In February 2023, Brian collapsed and was taken into intensive care in hospital. He had multiple organ failure and severe acute necrotising pancreatitis. Less than three weeks later, he passed away with his wife, Karen, by his side.
Tell us about your family
“I’m Karen, I’m 51 years old and have two sons, Owen (22) and Ryan (20) who are both in their final year of University. Brian and I met while working in Jersey in 1991, I was originally from Hertfordshire and he was from Dublin. We moved to Devon and married in 1998.
Brian was a kind, charming and charismatic man. He was very proud to be Irish, known locally as ‘Irish Brian’. He’d do anything for anybody, worked on the railways, and loved watching Rugby with the boys.”
When did Brian start to struggle with his mental health and relationship with alcohol?
“I think we can trace the start back to 2015 – Brian lost both his parents within 4 years of each other. When they were poorly he was back and forth to Ireland. It was horrible for him feeling far away, and when they passed away he struggled with grief. Then COVID happened which was just hard for everyone. He sometimes worked night shifts and struggled with this too. Brian had always enjoyed a drink and was the life and soul of every party, but he started drinking more. He knew his drinking was taking over our lives and he tried alcohol rehab for a month in December 2021. He became depressed and wasn’t the upbeat Brian we all knew and loved.”
When did Brian go into hospital?
“In February 2023, I was away visiting the boys at University. Brian collapsed and called a friend for help. Paramedics took him into hospital. A nurse called, she said he was in intensive care with multiple organ failure and severe acute necrotising pancreatitis. It happened incredibly fast.
We all rushed there, as did his siblings from Ireland. Brian was relying on a ventilator to breathe, in an induced coma. This began the 19-day long ICU rollercoaster. Doctors made it clear that Brian was very sick. We couldn’t believe the machines, effort and people needed to keep Brian alive. He often had fluid drained from his abdomen and he developed sepsis and cellulitis.
On day 15, they managed to wake Brian. Brian’s brother, David, called saying, “He recognises me!” The boys and I rushed to hospital, and Brian grabbed Ryan’s arm and gave Owen the biggest smile. He’d blink to communicate with us, it felt like a huge breakthrough, but I could see the fear in Brian’s eyes.”
How was Brian after that?
“On day 19, I arrived at hospital and was aware of lots of staff near his room. Eventually I was pulled into a room and was told he’d taken a very bad turn. The consultant told me to get the kids here, but they both had a 2-hour drive. The consultant explained he might not be able to keep Brian alive for them to say goodbye.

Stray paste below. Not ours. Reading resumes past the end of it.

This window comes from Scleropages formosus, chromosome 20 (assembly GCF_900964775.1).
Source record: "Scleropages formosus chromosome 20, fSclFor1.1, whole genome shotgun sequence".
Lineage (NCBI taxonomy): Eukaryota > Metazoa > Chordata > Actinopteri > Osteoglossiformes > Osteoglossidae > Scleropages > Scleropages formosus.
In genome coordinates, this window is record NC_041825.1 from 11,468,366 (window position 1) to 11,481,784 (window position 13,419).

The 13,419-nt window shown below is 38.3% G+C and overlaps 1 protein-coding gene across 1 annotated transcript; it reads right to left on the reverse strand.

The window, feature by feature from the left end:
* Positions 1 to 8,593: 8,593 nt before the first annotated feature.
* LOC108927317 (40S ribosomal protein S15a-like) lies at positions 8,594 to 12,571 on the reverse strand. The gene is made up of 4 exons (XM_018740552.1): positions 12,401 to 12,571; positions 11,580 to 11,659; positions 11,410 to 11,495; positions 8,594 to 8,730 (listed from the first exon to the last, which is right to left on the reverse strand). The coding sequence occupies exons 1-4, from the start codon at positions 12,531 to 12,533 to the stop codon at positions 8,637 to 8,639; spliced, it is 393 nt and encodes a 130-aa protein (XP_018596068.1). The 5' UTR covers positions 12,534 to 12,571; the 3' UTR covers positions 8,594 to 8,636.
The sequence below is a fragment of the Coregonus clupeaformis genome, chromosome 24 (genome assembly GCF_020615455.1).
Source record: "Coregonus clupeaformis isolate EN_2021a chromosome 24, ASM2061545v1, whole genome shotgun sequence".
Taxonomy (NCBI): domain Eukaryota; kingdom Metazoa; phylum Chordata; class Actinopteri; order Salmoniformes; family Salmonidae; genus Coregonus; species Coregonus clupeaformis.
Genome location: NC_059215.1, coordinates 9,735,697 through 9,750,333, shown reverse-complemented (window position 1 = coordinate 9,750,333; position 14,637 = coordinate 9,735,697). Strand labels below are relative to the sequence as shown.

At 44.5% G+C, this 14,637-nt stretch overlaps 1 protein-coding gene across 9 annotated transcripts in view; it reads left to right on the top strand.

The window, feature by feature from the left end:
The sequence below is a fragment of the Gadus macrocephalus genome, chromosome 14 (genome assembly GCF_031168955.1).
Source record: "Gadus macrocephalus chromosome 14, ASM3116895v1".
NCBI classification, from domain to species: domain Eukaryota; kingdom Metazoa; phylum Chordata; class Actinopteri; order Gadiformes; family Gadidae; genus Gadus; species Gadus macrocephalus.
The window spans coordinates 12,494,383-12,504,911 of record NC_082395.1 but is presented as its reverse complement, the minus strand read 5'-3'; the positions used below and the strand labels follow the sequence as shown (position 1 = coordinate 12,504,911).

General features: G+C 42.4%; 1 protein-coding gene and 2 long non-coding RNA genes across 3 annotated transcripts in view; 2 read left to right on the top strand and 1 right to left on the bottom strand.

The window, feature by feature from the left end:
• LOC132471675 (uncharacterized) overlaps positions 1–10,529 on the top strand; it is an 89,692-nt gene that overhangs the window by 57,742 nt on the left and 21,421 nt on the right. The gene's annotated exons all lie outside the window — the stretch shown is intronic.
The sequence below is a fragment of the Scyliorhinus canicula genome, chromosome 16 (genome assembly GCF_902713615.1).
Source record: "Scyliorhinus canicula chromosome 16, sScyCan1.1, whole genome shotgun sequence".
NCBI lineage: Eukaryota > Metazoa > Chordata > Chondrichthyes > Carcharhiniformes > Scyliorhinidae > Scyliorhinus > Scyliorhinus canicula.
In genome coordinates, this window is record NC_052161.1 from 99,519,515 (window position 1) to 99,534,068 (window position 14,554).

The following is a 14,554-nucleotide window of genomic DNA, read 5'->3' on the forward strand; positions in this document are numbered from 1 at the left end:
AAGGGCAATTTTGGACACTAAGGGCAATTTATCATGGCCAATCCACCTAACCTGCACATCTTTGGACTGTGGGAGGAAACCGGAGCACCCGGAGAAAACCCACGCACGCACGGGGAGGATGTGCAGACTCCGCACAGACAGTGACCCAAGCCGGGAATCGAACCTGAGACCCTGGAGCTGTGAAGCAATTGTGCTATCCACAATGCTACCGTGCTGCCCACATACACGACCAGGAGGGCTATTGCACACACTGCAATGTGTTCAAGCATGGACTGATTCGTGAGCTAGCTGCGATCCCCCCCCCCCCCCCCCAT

It was the only day I was on my own with Brian. Since he’d been in ICU, we were always surrounded with family. I wonder if he chose this moment. A nurse helped me calm my panic, and I sat with Brian. I told him how loved he was and how much he’d be missed. I told him what he needed to hear. It was peaceful when he passed away. The boys didn’t arrive back in time and I think it was meant to happen this way.”
How were the weeks after Brian’s death?
“We just felt shock and disbelief, he was only 55. My sister-in-law and two of my school friends basically moved in, ran the house and kept us alive with food shops, cooking, cleaning and just being there. Our Irish family helped with organising his funeral, it was all surreal. Everybody was so shocked, they’d say, “I didn’t think he was that bad”. No one knew was pancreatitis was, or what it could do.“
How are you all doing more recently?
“It’s not even a year since Brian’s death yet, and we wake some mornings in disbelief. It was such a shock to hear that of those that go into intensive care with pancreatitis, around 25% will die.
The house feels very empty now, it’s just me and the dog. Having supportive friends and family makes all the difference, I know both the boys have the same at University too. Brian had so much love to give, so his loss is felt greatly. The boys and I talk very openly about Brian and our mental health and often call one another to just cry or talk.
Why are you sharing your story today?
“Though we worried about his health, particularly with the heavy drinking, all the regular health checks he ever had returned as normal. We thought if Brian’s liver was okay, it can’t be too bad. Not once did we think about his pancreas. My husband was just a bloke that had a tough period in his life, and he couldn’t cope. If it can happen to us, it can happen to anybody.
We all wonder, “Are my moles okay? Have I got a lump in my breast? Is my liver okay?”. It’s time we all started thinking about the pancreas. Owen, Ryan and I feel very passionate about raising awareness. We’re telling Brian’s story to help others and start conversation about pancreatitis. When the time is right, we have big fundraising plans for Guts UK in Brian’s memory.”
There is no effective treatment for pancreatitis. There is no cure.
Guts UK is dedicated to finding an effective treatment, a cure for this misunderstood and underfunded condition. We are building a community affected by pancreatitis, comforted in knowing they’re not alone.